26â•‡ ·â•‡ Security and Development in Postapartheid South Africaof crime from being a consequence of underdevelopment to represent-ing, instead, the primary obstacle to development. Over the course of thefollowing chapters, we see how this shift is articulated in Cape Town. The second section of the chapter introduces the city of Cape Town asseen through the lens of social and spatial inequality and examines therelationship between emerging forms of governance on national and localscales. Crime and development frame the challenges to South Africa’stransition away from totalitarianism and the legacy of unequal develop-ment in many ways. Major elections revolve around promises to tackleboth head-on, and no serious political figure or party can avoid stakingout bold positions on these issues. Ebrahim Rasool, the former premierfor the Western Cape for the African National Congress, speaking justprior to the 2004 elections that gave his party control of the province forthe first time, made clear that the ANC considered job creation, poverty,and crime the most pressing of the region’s problems.2 The initial prom-ise of a balanced approach to crime and development, however, has fallenvictim to numerous countervailing pressures, with the result that “fightingcrime” has emerged not only as the principle security strategy for the citybut also as a central development strategy. Central to this shift is the repo-sitioning of Cape Town’s poor (and their communities), from victims andsurvivors of apartheid to problems, in this new aspiring world city.3 As will become clear, although the emerging relationships amongcrime, security, and development draw much of their vitality from therequirements of the market economy, the state played a central role inthe early stages of the formation of postapartheid governance structuresand processes. The consequences of real crime in the townships and thesymbolic meanings of crime for economic transition and recovery werecertainly decisive factors in those early days, but the state also had itsown quite distinct interests in waging a war on crime. Given the extentto which antiapartheid resistance took the form of making townshipsungovernable, a pressing concern of the new government was to reassertcontrol over the urban peripheries and reestablish legitimacy through theinvigoration of local governments.4 Faced with a distinct, and still form-ing, set of political and economic constraints and opportunities, as wellas actual state capacity, the state’s efforts soon coalesced into a local varia-tion of controlling and containing unrest in the peripheries on the onehand, and reclaiming and fortifying the downtown center on the other.In the early days of the transition, the state did a significant portion of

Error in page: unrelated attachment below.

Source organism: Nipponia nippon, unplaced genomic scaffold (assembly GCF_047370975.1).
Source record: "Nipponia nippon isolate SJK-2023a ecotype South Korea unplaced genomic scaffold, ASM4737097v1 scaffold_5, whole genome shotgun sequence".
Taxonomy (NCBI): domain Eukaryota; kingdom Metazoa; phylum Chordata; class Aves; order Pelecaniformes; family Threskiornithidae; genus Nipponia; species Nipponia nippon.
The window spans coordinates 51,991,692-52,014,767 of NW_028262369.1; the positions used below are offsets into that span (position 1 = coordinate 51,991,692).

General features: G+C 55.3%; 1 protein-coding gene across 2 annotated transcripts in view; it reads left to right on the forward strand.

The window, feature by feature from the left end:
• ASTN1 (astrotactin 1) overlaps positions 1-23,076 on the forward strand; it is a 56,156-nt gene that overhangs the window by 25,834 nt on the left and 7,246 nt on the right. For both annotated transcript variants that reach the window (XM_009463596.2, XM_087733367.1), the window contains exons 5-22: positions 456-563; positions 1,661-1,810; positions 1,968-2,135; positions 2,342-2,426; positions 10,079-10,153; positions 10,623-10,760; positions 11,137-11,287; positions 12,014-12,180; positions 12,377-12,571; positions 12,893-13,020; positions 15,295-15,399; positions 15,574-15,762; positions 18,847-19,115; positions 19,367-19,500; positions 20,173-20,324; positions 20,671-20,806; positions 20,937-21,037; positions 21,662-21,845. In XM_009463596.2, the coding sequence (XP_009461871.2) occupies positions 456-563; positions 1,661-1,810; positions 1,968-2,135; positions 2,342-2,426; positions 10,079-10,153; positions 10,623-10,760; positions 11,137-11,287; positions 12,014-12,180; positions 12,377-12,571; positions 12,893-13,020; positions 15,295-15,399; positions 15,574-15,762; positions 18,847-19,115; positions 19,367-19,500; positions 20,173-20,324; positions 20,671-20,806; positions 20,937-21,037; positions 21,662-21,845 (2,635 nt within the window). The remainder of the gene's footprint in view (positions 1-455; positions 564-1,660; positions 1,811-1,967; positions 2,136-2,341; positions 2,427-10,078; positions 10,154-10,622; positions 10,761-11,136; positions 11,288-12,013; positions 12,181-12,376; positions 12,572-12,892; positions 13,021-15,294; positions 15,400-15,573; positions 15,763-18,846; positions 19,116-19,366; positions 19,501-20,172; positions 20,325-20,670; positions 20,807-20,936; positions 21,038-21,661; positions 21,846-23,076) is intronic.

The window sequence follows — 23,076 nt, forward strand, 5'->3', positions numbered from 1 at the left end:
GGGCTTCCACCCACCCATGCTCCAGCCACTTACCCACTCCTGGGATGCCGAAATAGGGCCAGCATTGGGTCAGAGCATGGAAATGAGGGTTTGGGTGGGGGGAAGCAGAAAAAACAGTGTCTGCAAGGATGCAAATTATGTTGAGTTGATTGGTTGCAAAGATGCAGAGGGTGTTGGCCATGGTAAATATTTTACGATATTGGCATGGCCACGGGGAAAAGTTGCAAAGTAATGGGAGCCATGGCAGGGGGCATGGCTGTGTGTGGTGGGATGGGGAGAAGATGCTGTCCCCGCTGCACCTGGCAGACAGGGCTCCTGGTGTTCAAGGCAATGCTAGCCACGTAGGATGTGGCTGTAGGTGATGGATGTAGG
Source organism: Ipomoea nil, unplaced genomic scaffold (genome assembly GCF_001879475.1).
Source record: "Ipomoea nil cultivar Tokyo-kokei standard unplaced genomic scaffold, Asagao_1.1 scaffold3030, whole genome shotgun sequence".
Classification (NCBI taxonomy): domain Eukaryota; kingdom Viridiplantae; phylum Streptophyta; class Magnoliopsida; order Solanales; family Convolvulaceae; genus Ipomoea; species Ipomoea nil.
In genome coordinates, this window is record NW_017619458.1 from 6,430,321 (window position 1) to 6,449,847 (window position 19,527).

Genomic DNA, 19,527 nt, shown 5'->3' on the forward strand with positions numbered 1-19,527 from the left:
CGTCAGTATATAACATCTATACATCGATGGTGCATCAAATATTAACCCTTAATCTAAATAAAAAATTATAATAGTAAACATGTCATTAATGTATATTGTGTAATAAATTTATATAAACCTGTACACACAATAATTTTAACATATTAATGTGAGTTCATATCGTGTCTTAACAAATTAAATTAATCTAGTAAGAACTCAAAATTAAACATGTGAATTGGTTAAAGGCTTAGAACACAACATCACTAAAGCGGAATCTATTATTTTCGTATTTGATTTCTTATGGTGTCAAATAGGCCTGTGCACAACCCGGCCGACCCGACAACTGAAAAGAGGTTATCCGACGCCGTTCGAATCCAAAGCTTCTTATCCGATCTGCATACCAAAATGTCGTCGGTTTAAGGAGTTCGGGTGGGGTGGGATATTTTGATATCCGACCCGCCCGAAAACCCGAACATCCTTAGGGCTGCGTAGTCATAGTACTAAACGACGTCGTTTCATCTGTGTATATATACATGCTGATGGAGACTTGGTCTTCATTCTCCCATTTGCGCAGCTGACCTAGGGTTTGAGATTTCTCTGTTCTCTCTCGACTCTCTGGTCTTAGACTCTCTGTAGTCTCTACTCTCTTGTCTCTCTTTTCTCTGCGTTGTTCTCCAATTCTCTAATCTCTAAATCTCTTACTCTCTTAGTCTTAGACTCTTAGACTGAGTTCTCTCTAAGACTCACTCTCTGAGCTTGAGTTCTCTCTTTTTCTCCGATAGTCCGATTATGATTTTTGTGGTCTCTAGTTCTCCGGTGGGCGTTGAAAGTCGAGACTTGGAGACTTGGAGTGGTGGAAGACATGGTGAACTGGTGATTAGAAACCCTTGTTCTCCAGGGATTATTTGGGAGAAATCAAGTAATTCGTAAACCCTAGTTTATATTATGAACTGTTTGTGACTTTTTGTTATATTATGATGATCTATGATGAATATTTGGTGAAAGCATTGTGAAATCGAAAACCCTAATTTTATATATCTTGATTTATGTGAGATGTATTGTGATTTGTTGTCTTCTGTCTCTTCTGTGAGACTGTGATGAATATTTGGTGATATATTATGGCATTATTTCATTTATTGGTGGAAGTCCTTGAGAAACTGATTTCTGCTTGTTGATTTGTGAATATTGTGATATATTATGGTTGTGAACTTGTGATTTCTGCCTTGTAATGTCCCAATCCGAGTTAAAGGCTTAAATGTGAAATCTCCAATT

Security and Development in Postapartheid South Africaâ•‡ ·â•‡ 27the heavy lifting in the creation of Cape Town’s postapartheid neoliberalgovernance regime.Neoliberalism and the Postapartheid FutureGEAR and the Turn to NeoliberalismThe most significant moment in the postapartheid economic for-tunes of South Africa arguably came in 1996, when the Reconstructionand Development Programme was abandoned in favor of the Growth,Employment, and Redistribution plan. To many the shift indicated thatthe ANC was committed to what Patrick Bond has called homegrownstructural adjustment, a self-imposed program of economic austeritysimilar to what the World Bank and International Monetary Fund hadbeen prescribing for underdeveloped nations in one form or another overthe course of almost three decades.5 Although the RDP did not stand inopposition to neoliberal economic reform, it did contain a strong socialwelfarist element that sought to balance market approaches with a com-mitment to state support for the public sector and social services. GEAR,on the other hand, depended almost exclusively on market mechanisms,particularly privatization, fiscal “discipline,” and foreign direct invest-ment, and had little appeal beyond an increasingly multiracial nationalelite and their foreign partners. Once this shift had been made, there wasin reality very little the government could do in terms of developmentbut wait for economic growth to begin. In the meantime, however, ithad to contend with worsening inequality, growing unemployment, animpatient population, and, of course, the crisis of high crime. A chorus of voices across South Africa claimed at the time thatGEAR represented a prioritization of the international financial com-munity over the needs of the vast majority of people, and the decidedlyundemocratic manner in which GEAR was introduced suggests that keyfigures in government were well aware that abandoning the RDP wouldbe highly unpopular.6 In 2003, longtime ANC member and high-rankingofficial Ben Turok confirmed what some had already suspected, that notonly were many within the higher ranks of the ANC left out of the deci-sion making process but GEAR was in fact drawn up in conjunction withexperts from the key institutions of transnational neoliberal governance.Turok relates that in June of 1996 twenty members of Parliament from